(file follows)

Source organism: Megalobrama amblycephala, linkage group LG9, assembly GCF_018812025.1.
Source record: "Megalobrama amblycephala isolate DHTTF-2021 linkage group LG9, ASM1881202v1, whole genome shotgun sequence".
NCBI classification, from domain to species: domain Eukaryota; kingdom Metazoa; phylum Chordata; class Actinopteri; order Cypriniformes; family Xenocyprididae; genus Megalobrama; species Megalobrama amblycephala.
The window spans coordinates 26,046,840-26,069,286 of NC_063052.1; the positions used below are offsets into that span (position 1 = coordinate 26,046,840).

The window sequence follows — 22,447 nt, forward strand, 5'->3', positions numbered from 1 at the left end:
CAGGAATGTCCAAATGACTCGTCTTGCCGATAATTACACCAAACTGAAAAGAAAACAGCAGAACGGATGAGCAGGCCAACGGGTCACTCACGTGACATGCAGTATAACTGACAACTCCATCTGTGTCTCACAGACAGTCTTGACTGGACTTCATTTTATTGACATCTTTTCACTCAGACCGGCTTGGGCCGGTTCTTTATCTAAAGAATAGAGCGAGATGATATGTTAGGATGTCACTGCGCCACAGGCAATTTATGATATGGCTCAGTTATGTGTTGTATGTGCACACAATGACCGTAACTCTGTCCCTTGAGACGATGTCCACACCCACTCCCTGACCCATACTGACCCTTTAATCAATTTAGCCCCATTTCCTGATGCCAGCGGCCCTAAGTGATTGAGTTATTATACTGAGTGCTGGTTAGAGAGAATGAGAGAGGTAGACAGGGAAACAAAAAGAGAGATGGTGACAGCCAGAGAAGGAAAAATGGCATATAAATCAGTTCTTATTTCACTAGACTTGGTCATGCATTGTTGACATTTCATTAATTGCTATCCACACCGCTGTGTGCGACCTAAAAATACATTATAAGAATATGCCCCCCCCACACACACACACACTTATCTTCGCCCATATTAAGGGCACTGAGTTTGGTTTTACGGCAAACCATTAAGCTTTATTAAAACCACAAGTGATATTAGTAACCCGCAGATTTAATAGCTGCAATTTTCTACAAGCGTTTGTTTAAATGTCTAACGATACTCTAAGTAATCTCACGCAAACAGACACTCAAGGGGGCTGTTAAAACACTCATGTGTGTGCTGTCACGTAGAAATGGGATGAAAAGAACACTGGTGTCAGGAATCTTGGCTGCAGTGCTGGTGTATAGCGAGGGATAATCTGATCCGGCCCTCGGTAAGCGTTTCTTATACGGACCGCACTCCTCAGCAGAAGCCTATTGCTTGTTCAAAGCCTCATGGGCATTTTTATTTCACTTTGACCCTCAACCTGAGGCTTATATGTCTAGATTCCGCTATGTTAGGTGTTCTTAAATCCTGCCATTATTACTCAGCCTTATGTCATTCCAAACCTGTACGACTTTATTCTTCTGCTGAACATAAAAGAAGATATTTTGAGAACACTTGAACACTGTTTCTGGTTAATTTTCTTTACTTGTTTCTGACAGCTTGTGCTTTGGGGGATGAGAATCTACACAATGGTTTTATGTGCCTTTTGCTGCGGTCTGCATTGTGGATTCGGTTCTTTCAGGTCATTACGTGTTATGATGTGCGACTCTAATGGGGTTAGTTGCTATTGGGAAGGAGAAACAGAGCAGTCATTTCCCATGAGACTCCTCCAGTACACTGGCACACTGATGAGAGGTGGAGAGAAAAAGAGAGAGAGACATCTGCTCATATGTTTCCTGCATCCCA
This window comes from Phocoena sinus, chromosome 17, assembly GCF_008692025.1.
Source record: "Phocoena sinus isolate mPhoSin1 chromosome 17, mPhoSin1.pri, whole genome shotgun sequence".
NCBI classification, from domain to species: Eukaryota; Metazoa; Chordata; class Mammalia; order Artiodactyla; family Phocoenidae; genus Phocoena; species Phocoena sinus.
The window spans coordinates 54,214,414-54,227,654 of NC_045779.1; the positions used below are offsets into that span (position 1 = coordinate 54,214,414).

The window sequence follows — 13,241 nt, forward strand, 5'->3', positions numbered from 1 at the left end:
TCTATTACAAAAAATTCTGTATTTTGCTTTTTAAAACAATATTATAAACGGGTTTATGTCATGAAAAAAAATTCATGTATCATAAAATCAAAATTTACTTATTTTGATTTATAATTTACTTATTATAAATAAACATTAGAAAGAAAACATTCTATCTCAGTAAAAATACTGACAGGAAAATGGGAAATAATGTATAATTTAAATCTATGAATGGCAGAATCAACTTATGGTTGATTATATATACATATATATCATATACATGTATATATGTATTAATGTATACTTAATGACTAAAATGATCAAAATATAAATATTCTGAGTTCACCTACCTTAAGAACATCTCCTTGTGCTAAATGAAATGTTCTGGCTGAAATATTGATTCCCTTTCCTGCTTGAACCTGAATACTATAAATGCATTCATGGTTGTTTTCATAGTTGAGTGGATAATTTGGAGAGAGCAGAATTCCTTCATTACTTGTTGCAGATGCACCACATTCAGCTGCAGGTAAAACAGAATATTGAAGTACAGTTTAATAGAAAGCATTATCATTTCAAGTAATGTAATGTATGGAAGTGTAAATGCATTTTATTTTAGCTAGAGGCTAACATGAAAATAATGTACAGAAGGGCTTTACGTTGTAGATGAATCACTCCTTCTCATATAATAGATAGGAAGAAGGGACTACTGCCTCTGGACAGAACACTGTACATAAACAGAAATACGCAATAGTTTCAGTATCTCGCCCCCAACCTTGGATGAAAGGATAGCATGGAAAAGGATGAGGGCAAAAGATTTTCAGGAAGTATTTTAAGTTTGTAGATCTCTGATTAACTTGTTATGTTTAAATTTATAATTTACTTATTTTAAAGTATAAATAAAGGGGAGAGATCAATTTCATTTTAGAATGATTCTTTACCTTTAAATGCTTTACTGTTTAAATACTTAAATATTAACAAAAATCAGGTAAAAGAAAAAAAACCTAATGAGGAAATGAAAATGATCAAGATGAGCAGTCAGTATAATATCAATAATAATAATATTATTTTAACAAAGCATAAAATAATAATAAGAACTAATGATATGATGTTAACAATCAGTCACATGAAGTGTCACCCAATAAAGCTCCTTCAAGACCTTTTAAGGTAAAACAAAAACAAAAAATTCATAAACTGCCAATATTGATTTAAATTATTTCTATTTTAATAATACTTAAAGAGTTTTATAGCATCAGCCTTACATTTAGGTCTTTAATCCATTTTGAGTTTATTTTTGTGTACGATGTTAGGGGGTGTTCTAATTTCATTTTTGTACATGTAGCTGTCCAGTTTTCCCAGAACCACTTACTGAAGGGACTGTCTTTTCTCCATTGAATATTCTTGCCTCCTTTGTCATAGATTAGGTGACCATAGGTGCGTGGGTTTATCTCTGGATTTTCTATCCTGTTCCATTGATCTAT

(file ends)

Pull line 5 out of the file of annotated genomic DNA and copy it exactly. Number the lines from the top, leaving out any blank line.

The window sequence follows — 22,447 nt, forward strand, 5'->3', positions numbered from 1 at the left end: